Manto: Home runs a product of good approach

Manto: Home runs a product of good approach

CHICAGO -- Over the last four games, White Sox hitting coach Jeff Manto has looked like an offensive genius.

That kind of tag comes about when your offense produces 46 runs, as the South Siders have done in that span. The White Sox also have pounded out 11 home runs in the four games, marking a sign of the weather heating up in Chicago and the ball really traveling in hitter-friendly U.S. Cellular Field.

But Manto, much like his predecessor Greg Walker, wants the White Sox to be good hitters with home run power instead of looking to be home run hitters.

"We definitely monitor that," said Manto of a focus on the long ball. "Yesterday's plan was not to hit any because Derek Lowe has such a good sinker. Just try to drive the ball. They are experienced enough to know when they can and can't. It worked out yesterday. Once we got Lowe out, we were able to get some pitches elevated.

"It's all part of the same approach. We aren't going to change our approach at Fenway or Baltimore. We are not going to try to punch balls to right field in New York. Once we get out of our comfort area, that's when we start swinging at bad pitches and just grinding ourselves right back into the ground again.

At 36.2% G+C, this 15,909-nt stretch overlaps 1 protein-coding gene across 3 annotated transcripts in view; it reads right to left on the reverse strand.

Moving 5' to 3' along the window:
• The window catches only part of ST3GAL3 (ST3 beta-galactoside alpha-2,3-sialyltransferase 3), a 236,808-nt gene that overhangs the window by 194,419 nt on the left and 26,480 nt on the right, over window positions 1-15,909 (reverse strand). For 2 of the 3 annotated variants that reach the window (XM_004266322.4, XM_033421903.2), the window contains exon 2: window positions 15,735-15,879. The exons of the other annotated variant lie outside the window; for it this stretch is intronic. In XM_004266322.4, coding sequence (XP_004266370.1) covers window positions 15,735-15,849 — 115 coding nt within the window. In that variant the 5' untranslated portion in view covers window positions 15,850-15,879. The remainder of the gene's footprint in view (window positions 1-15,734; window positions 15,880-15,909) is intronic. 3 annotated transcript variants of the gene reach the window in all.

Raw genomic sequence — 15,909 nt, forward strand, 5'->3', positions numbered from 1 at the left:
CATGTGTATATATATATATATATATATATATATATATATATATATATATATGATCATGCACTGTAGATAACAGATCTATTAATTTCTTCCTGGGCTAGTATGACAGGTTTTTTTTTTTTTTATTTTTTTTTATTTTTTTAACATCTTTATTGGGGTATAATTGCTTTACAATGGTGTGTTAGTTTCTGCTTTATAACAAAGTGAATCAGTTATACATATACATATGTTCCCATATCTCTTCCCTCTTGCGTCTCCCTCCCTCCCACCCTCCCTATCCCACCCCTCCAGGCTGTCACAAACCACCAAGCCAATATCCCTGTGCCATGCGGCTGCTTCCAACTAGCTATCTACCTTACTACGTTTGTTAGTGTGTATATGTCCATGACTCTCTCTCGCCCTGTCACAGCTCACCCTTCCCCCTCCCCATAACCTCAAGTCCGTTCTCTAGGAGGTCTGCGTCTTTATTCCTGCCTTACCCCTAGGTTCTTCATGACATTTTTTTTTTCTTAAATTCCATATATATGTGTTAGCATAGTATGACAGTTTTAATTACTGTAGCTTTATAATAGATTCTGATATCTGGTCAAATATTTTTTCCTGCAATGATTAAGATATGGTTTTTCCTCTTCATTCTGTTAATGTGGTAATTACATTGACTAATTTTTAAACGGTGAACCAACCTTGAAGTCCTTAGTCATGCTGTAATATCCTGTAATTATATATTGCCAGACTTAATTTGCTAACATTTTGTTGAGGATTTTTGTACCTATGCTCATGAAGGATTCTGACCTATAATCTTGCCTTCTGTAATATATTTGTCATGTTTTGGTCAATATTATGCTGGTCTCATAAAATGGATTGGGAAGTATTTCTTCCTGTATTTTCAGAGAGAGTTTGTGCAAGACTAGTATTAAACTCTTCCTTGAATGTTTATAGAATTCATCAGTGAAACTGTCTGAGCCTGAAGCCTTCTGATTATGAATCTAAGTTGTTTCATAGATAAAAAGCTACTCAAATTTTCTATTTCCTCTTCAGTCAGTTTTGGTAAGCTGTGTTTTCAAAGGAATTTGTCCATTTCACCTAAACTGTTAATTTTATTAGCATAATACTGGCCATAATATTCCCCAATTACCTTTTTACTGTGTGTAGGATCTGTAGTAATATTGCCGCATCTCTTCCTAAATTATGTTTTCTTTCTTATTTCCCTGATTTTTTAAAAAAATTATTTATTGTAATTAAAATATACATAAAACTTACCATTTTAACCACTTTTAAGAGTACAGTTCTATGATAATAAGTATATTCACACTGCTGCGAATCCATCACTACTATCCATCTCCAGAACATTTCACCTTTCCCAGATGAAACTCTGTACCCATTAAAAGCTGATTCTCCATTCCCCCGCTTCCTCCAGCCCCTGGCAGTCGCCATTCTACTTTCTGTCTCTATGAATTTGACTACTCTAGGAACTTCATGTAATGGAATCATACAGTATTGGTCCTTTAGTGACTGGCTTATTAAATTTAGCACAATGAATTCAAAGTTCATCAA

"The thing I'll have to watch and monitor is making sure these guys are doing the same thing day in and day out," Manto said. "It's a matter of being patient and just waiting for the opportune time."

In the month of May, the White Sox are hitting .272 with 37 homers and 143 runs scored, not to mention a much improved .295 average with runners in scoring position. Over the last 13 games since May 14, the White Sox are hitting .310 with 27 homers and 93 runs scored and have 11 games of 10 hits or more. They also have homered in 13 straight games, producing 27 total. They hit .226 with 13 homers and 60 runs scored in their previous 17 games from April 26-May 13.

As for the temporary genius status, Manto laughs and puts the credit upon his charges.

"I don't get too high or too low," Manto said. "I'm happier for the players than anything else. When you start coaching, you start caring about these players and I'm happy for them."